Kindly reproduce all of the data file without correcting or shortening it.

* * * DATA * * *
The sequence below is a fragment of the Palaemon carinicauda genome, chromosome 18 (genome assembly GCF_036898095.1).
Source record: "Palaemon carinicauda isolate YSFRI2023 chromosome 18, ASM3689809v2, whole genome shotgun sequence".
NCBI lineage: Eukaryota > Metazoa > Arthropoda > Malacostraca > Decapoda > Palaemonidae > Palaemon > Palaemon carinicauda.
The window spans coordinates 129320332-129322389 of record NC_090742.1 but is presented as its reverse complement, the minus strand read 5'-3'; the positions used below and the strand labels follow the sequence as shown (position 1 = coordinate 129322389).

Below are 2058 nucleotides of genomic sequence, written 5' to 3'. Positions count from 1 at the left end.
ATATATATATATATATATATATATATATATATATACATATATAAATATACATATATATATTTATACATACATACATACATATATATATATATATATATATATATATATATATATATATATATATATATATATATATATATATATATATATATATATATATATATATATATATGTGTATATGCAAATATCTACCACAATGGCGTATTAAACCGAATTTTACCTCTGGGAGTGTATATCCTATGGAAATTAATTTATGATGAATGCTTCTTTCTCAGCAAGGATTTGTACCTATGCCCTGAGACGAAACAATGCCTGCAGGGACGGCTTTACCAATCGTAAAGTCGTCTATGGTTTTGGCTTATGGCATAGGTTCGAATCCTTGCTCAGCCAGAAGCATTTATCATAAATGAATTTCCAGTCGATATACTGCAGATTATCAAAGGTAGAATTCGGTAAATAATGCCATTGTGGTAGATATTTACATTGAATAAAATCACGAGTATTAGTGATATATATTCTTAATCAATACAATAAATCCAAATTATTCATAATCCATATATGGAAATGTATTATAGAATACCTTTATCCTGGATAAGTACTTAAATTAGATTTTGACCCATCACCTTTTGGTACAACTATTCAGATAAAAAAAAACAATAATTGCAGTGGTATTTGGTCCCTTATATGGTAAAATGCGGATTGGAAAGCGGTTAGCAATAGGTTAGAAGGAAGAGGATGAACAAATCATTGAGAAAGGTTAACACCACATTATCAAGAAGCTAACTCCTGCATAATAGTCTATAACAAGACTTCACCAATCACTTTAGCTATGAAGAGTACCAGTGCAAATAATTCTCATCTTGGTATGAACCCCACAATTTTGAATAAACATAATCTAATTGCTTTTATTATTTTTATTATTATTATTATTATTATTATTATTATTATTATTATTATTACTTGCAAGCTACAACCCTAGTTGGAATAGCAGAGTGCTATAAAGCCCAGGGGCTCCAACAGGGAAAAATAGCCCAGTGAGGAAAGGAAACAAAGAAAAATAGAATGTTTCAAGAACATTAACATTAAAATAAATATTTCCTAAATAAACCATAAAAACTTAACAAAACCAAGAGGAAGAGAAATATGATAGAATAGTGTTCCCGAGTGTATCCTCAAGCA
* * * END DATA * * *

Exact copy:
The sequence below is a fragment of the Palaemon carinicauda genome, chromosome 18 (genome assembly GCF_036898095.1).
Source record: "Palaemon carinicauda isolate YSFRI2023 chromosome 18, ASM3689809v2, whole genome shotgun sequence".
NCBI lineage: Eukaryota > Metazoa > Arthropoda > Malacostraca > Decapoda > Palaemonidae > Palaemon > Palaemon carinicauda.
The window spans coordinates 129320332-129322389 of record NC_090742.1 but is presented as its reverse complement, the minus strand read 5'-3'; the positions used below and the strand labels follow the sequence as shown (position 1 = coordinate 129322389).

Below are 2058 nucleotides of genomic sequence, written 5' to 3'. Positions count from 1 at the left end.
ATATATATATATATATATATATATATATATATATACATATATAAATATACATATATATATTTATACATACATACATACATATATATATATATATATATATATATATATATATATATATATATATATATATATATATATATATATATATATATATATATATATATATATATATGTGTATATGCAAATATCTACCACAATGGCGTATTAAACCGAATTTTACCTCTGGGAGTGTATATCCTATGGAAATTAATTTATGATGAATGCTTCTTTCTCAGCAAGGATTTGTACCTATGCCCTGAGACGAAACAATGCCTGCAGGGACGGCTTTACCAATCGTAAAGTCGTCTATGGTTTTGGCTTATGGCATAGGTTCGAATCCTTGCTCAGCCAGAAGCATTTATCATAAATGAATTTCCAGTCGATATACTGCAGATTATCAAAGGTAGAATTCGGTAAATAATGCCATTGTGGTAGATATTTACATTGAATAAAATCACGAGTATTAGTGATATATATTCTTAATCAATACAATAAATCCAAATTATTCATAATCCATATATGGAAATGTATTATAGAATACCTTTATCCTGGATAAGTACTTAAATTAGATTTTGACCCATCACCTTTTGGTACAACTATTCAGATAAAAAAAAACAATAATTGCAGTGGTATTTGGTCCCTTATATGGTAAAATGCGGATTGGAAAGCGGTTAGCAATAGGTTAGAAGGAAGAGGATGAACAAATCATTGAGAAAGGTTAACACCACATTATCAAGAAGCTAACTCCTGCATAATAGTCTATAACAAGACTTCACCAATCACTTTAGCTATGAAGAGTACCAGTGCAAATAATTCTCATCTTGGTATGAACCCCACAATTTTGAATAAACATAATCTAATTGCTTTTATTATTTTTATTATTATTATTATTATTATTATTATTATTATTATTATTATTACTTGCAAGCTACAACCCTAGTTGGAATAGCAGAGTGCTATAAAGCCCAGGGGCTCCAACAGGGAAAAATAGCCCAGTGAGGAAAGGAAACAAAGAAAAATAGAATGTTTCAAGAACATTAACATTAAAATAAATATTTCCTAAATAAACCATAAAAACTTAACAAAACCAAGAGGAAGAGAAATATGATAGAATAGTGTTCCCGAGTGTATCCTCAAGCA